The iPS center aims to improve current and develop new treatment options for a variety of brain disorders, using innovative techniques from genetics, stem cell biology and functional genomics.

In the past decades the scale of disease etiological analyses has moved from assessing the relative contribution of genes and environment to trait variance using samples of dozens of twin pairs, to detecting large genomic regions of interest with genome-wide linkage studies in samples containing hundreds of individuals, and evaluating the role of single candidate genes in human traits. In 2005, the field was revolutionized by the introduction of genome-wide association studies (GWAS), in which hundreds of thousands of genetic variants spread out across the entire genome are tested for association with human traits or diseases in large samples. Current genetic analyses typically include millions of genetic variants measured in 10,000 to 200,000 individuals.

At the same time, a wealth of genomic data has been disclosed, including large-scale initiatives such as the ENCODE project (mapping functional elements across the genome), the mapping of the (human) proteome and large-scale efforts in functional and physical interaction mapping of proteins. In parallel, the advent of human iPSc techniques has opened up a wide range of possibilities.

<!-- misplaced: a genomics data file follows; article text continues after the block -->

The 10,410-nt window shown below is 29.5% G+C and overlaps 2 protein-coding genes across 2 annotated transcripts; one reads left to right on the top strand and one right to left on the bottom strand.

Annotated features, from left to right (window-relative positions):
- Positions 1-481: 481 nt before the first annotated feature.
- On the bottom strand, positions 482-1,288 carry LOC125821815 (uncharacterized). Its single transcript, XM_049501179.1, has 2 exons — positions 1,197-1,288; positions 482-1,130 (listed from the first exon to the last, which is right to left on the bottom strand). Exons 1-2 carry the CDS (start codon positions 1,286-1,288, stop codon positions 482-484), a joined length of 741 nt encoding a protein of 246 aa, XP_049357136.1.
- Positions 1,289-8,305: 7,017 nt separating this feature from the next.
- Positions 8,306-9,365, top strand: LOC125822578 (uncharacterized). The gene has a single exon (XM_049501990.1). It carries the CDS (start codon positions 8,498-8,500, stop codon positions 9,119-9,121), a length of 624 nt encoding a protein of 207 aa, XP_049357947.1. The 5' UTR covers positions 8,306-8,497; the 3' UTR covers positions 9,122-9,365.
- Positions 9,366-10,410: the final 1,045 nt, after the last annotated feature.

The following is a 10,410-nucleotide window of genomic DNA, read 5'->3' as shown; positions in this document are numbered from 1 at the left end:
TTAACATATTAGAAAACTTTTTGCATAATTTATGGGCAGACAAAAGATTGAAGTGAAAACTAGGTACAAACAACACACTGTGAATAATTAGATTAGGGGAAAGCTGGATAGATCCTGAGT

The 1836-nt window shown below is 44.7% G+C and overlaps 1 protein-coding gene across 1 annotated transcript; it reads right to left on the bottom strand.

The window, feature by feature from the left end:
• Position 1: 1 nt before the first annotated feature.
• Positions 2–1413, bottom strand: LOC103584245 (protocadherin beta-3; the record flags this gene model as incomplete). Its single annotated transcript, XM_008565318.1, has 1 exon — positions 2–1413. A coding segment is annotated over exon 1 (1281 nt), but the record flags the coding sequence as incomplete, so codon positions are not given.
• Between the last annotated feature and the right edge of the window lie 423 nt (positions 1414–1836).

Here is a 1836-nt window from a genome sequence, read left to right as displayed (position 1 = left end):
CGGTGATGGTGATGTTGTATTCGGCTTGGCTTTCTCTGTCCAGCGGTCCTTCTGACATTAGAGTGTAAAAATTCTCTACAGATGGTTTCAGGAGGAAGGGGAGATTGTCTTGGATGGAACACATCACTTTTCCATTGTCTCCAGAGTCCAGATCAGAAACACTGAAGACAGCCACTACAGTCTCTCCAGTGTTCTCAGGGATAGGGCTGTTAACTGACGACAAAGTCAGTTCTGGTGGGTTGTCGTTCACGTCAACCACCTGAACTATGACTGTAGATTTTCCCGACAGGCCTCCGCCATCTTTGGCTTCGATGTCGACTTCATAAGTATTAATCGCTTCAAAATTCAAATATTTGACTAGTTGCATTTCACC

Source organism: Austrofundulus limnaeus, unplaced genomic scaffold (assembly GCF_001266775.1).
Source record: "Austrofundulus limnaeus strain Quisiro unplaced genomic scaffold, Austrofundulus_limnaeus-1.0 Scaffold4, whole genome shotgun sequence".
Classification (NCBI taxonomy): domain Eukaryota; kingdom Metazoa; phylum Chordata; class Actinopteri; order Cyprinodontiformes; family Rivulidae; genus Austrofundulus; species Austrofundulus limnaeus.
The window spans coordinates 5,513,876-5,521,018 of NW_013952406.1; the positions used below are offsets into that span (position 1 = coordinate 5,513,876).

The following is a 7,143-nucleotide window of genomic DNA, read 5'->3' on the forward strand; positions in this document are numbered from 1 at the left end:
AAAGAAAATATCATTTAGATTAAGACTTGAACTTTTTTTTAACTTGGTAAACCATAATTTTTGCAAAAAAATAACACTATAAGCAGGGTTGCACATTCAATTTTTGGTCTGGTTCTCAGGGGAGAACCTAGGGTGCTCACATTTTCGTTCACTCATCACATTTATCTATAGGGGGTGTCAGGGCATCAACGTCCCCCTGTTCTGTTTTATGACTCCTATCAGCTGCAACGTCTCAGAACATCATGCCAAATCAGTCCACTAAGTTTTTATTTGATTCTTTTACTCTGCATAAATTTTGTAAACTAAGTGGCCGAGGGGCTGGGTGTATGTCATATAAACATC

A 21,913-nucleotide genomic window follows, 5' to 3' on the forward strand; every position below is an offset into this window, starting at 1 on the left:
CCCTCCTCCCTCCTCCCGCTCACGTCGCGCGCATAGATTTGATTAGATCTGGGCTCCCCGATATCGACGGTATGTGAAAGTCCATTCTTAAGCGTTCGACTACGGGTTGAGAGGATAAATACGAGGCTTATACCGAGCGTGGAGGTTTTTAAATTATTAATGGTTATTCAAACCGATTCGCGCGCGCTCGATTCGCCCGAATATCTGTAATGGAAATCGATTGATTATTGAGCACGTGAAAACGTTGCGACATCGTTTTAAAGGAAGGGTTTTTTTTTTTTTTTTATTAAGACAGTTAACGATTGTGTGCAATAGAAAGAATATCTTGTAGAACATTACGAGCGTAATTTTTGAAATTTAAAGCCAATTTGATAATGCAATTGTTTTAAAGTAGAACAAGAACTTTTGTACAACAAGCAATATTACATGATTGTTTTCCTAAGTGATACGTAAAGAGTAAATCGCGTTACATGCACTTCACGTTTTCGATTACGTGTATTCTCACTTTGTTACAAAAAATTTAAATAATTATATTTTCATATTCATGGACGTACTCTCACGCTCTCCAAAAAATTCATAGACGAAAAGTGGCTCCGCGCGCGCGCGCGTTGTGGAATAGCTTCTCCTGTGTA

The use of iPSc has already begun to influence our understanding of the biology of brain disorders. Disease specific iPSc lines are already available for several Mendelian brain disorders such as Huntington’s disease and fragile X syndrome as well as for polygenic brain disorders like Parkinson’s disease and schizophrenia. Functional assays using iPSc lines have successfully shown disease-associated cellular defects in several disorders including familial dysautonomia and spinal muscular atrophy.

The explosion of genetic and genomic data in combination with novel stem cell techniques provides the key to understanding genetic causes of brain disorders. The use of iPSC and reliable functional assays to measure cellular morphology and function is a highly promising tool for this end, and is the core of the iPS center.
We participate in national and international scientific consortia in the field of genetics, stem cell biology and synaptic function.

The expertise of the iPS center is available for researchers in a collaborative context. The iPS center can provide knowledge and advise, or can offer facilities and personnel at several different levels of investigation, including functional annotation of genetic findings, selecting targets for functional follow-up, creating cell lines for specific patients and controls or applying functional assays.

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